'Toulon can be just the start for me and the team'
Leinster are getting closer you know. A 15-point defeat two seasons ago. A five-point defeat last season - after extra-time. What odds of a Leinster win in the Stade Felix Mayol on Sunday?
Keep the money in your back pocket, the bookies say. The smart money - and maybe even the not so smart money - says Toulon and the Champions Cup adventure over for Leinster before it has even begun. But the players believe. They have to.
"Of course we do," says Ireland hooker Richardt Strauss, "nobody goes along to make up the numbers and we are no different. And I think when you look back at the two games over the last two seasons there are reasons to be optimistic."
"In the quarter-final two years ago we were in it at half-time, but then the start of the second half we gave them some easy ins. Poor execution at set-piece. A line out gone wrong - I was as much at fault as anyone else - and suddenly we are chasing the game and have two tries conceded before we know it."
The 29-year-old is of course referring to Brian O'Driscoll and Leo Cullen's last foray in European competition. Six all at half-time but an early try in the second half by Xavier Chiocci followed by a Drew Mitchell try off a stray lineout had Leinster chasing the game at 26-9.
But they had survived the early onslaught, had survived the intimidating atmosphere.
Then there was Marseille. Taking the then two-time reigning champions to extra-time - 100 minutes of pulsating knockout rugby. Anyone's game.
"Last season we had learned a lot from the loss the year before and again we managed the first half well, went in ahead at half-time and had luck been with us, we could have won that game. But it wasn't to be and they were worthy champions in the end."
Now Toulon are three-time champions. Yes they lost their opening game in Pool 5 to Wasps, conceding four tries, but since then they have two World Cup finalists back in harness in Drew Mitchell and Matt Giteau and have Ma'a Nonu registered and good to go. Different gravy.
"We're under no illusions about the task that faces us. They've improved definitely since last season," says Strauss.
"But I also think that we are also in a good place - it might be a cliché but if we can control our own stuff and execute well and accurately there is no reason why we can't go there and get a result."
The 13-times capped Ireland hooker is also under no illusions as to what's at stake.
"We know that we have to perform to our optimum for the full 80 minutes," he says. "Any slip in standards or any let-up in concentration will be punished. If we don't perform, if we don't win, there is no next weekend. It's that simple.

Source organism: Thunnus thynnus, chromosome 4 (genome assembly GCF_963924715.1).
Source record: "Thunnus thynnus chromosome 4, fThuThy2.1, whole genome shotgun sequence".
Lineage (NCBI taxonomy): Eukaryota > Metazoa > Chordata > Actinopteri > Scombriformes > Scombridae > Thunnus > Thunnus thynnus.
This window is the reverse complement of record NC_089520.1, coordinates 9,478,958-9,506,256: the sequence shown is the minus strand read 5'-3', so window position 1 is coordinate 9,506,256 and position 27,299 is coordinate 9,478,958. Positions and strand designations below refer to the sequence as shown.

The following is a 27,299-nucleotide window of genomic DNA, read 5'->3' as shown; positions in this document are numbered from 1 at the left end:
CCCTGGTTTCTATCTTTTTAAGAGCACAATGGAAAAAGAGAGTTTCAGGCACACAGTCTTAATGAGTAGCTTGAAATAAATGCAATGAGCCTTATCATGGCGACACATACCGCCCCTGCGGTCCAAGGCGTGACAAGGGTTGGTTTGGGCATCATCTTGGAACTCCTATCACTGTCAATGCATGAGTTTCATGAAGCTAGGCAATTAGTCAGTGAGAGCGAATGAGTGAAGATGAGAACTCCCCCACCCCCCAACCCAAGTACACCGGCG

"We are playing this weekend and every weekend after that to keep our interest in Europe alive. But that is a type of pressure that I think can be a positive."
There are other positives too. Strauss mentions the Stade Felix Mayol itself, a negative for most, a positive for him.
"It was brilliant the last time. As a rugby player, I think those occasions and that type of crowd should excite you," he says.
"I certainly love it. Okay, the crowd are not exactly shouting with you but 15 or 16 thousand fans - and a few Leinster fans there as well don't forget - roaring from the first minute until the last. As rugby players, you love seeing that passion that people have for the game that we all love."
Having returned from the World Cup - where he played against Romania, France and Argentina - Strauss has managed just half an hour away to Treviso and 26 minutes against Wasps. Most recently a concussion has hampered his game-time.
"When I came back from the World Cup, the energy about the place was infectious," he says.
"The new coaching set-up, Leo and John (Fogarty) with the forwards, the young lads and how they were now applying themselves and driving the whole thing. . . you just wanted to be part of it and play your way into contention. I've had to be patient."
The recent patience has been needed. A concussion suffered early in the game against Wasps meant he missed out on Bath and Ulster, and Storm Desmond ensured he would miss out on the trip to Glasgow even though he was fit.
"Glasgow was one of those things. What can you do? We all wanted that game against quality opposition ahead of Toulon. Players like myself and Rob (Kearney) were very keen to get some game-time having come back from injury so it was an opportunity lost," he says.
"I had to get through my return to play protocols and it is frustrating because I don't get obvious symptoms like other players do from concussion. I feel fine, but I am not passing the test so it's a measure of how careful the Leinster medics are.
"If you fail the stages, you go back to square one. So I was very eager to play having been cleared but look, what can you do?
"And look at it another way, we came through a match weekend ahead of a huge test against Toulon with no injuries to report! All we had were a few dodgy stomachs on the back of the flights!"
Last time out in Europe the pack shipped some criticism. Although Strauss was not involved that day, everyone took stock.
"It's very simple. We are very proud people, proud players and no front-row or pack would walk away from that game against Bath and be happy," he concedes.
"The game against Ulster was a step in the right direction but we are still hurting. That's not a bad thing though because as long as we remember the feeling after that game, it can drive us on because we can't look at our backs and expect miracles if we don't give them a platform. They need that on Sunday."
First Sunday, then the Aviva. But one at a time for Strauss.
"I just want to play for Leo and the new coaches a bit and hopefully the injuries are behind me and the game against Toulon this weekend can be just the start for me and for the team."